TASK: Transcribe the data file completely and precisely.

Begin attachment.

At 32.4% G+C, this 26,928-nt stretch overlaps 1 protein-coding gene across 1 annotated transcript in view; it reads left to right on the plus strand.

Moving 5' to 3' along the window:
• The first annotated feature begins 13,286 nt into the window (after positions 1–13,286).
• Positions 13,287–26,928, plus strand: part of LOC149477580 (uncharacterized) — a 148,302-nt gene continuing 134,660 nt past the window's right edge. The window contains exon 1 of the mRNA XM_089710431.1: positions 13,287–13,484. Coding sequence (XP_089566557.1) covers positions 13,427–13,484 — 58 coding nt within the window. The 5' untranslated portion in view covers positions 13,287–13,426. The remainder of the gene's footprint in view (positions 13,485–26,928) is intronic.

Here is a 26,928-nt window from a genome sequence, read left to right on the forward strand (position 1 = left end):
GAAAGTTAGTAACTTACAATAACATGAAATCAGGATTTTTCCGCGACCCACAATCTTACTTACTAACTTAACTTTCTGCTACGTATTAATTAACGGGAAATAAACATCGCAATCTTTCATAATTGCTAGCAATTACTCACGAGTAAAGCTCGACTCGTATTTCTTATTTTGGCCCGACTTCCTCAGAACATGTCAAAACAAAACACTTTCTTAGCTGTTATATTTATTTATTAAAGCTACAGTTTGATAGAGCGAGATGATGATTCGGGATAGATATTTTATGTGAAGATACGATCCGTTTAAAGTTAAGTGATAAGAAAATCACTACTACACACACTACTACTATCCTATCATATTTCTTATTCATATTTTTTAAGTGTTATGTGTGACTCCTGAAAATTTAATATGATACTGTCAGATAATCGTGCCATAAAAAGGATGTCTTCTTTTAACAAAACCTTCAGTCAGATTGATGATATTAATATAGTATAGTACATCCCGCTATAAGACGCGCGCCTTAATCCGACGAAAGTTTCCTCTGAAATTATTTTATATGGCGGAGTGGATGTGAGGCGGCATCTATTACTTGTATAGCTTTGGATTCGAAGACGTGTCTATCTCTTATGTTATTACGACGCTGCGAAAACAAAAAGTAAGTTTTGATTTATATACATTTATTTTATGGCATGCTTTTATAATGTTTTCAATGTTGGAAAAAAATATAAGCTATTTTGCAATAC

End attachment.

At 32.4% G+C, this 26,928-nt stretch overlaps 1 protein-coding gene across 1 annotated transcript in view; it reads left to right on the plus strand.

Moving 5' to 3' along the window:
• The first annotated feature begins 13,286 nt into the window (after positions 1–13,286).
• Positions 13,287–26,928, plus strand: part of LOC149477580 (uncharacterized) — a 148,302-nt gene continuing 134,660 nt past the window's right edge. The window contains exon 1 of the mRNA XM_089710431.1: positions 13,287–13,484. Coding sequence (XP_089566557.1) covers positions 13,427–13,484 — 58 coding nt within the window. The 5' untranslated portion in view covers positions 13,287–13,426. The remainder of the gene's footprint in view (positions 13,485–26,928) is intronic.

Here is a 26,928-nt window from a genome sequence, read left to right on the forward strand (position 1 = left end):
GAAAGTTAGTAACTTACAATAACATGAAATCAGGATTTTTCCGCGACCCACAATCTTACTTACTAACTTAACTTTCTGCTACGTATTAATTAACGGGAAATAAACATCGCAATCTTTCATAATTGCTAGCAATTACTCACGAGTAAAGCTCGACTCGTATTTCTTATTTTGGCCCGACTTCCTCAGAACATGTCAAAACAAAACACTTTCTTAGCTGTTATATTTATTTATTAAAGCTACAGTTTGATAGAGCGAGATGATGATTCGGGATAGATATTTTATGTGAAGATACGATCCGTTTAAAGTTAAGTGATAAGAAAATCACTACTACACACACTACTACTATCCTATCATATTTCTTATTCATATTTTTTAAGTGTTATGTGTGACTCCTGAAAATTTAATATGATACTGTCAGATAATCGTGCCATAAAAAGGATGTCTTCTTTTAACAAAACCTTCAGTCAGATTGATGATATTAATATAGTATAGTACATCCCGCTATAAGACGCGCGCCTTAATCCGACGAAAGTTTCCTCTGAAATTATTTTATATGGCGGAGTGGATGTGAGGCGGCATCTATTACTTGTATAGCTTTGGATTCGAAGACGTGTCTATCTCTTATGTTATTACGACGCTGCGAAAACAAAAAGTAAGTTTTGATTTATATACATTTATTTTATGGCATGCTTTTATAATGTTTTCAATGTTGGAAAAAAATATAAGCTATTTTGCAATAC